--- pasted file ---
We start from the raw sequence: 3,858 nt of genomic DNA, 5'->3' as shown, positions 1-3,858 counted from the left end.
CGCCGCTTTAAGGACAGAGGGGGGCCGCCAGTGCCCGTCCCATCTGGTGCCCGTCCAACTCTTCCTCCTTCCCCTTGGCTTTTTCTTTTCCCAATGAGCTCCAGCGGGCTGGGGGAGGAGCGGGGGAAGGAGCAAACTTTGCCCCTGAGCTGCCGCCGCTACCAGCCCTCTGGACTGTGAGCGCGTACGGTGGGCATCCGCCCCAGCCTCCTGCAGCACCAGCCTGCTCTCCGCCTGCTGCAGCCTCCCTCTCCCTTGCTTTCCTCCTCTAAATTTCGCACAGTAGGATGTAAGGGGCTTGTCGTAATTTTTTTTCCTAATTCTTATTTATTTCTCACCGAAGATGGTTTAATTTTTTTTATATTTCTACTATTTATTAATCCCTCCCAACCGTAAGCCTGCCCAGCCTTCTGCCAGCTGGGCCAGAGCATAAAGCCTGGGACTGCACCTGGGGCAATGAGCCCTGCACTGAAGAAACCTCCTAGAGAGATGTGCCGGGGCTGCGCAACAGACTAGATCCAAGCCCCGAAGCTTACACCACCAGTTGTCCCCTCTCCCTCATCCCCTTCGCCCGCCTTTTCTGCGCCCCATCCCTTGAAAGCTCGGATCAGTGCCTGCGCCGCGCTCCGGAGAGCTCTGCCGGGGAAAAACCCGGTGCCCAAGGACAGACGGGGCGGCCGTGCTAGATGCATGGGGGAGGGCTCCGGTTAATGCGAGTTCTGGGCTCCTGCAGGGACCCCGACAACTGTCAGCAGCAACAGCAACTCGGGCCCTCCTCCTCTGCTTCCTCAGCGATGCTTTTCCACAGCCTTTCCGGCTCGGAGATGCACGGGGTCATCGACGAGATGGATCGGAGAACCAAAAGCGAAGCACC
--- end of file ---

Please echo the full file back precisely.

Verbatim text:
We start from the raw sequence: 3,858 nt of genomic DNA, 5'->3' as shown, positions 1-3,858 counted from the left end.
CGCCGCTTTAAGGACAGAGGGGGGCCGCCAGTGCCCGTCCCATCTGGTGCCCGTCCAACTCTTCCTCCTTCCCCTTGGCTTTTTCTTTTCCCAATGAGCTCCAGCGGGCTGGGGGAGGAGCGGGGGAAGGAGCAAACTTTGCCCCTGAGCTGCCGCCGCTACCAGCCCTCTGGACTGTGAGCGCGTACGGTGGGCATCCGCCCCAGCCTCCTGCAGCACCAGCCTGCTCTCCGCCTGCTGCAGCCTCCCTCTCCCTTGCTTTCCTCCTCTAAATTTCGCACAGTAGGATGTAAGGGGCTTGTCGTAATTTTTTTTCCTAATTCTTATTTATTTCTCACCGAAGATGGTTTAATTTTTTTTATATTTCTACTATTTATTAATCCCTCCCAACCGTAAGCCTGCCCAGCCTTCTGCCAGCTGGGCCAGAGCATAAAGCCTGGGACTGCACCTGGGGCAATGAGCCCTGCACTGAAGAAACCTCCTAGAGAGATGTGCCGGGGCTGCGCAACAGACTAGATCCAAGCCCCGAAGCTTACACCACCAGTTGTCCCCTCTCCCTCATCCCCTTCGCCCGCCTTTTCTGCGCCCCATCCCTTGAAAGCTCGGATCAGTGCCTGCGCCGCGCTCCGGAGAGCTCTGCCGGGGAAAAACCCGGTGCCCAAGGACAGACGGGGCGGCCGTGCTAGATGCATGGGGGAGGGCTCCGGTTAATGCGAGTTCTGGGCTCCTGCAGGGACCCCGACAACTGTCAGCAGCAACAGCAACTCGGGCCCTCCTCCTCTGCTTCCTCAGCGATGCTTTTCCACAGCCTTTCCGGCTCGGAGATGCACGGGGTCATCGACGAGATGGATCGGAGAACCAAAAGCGAAGCACC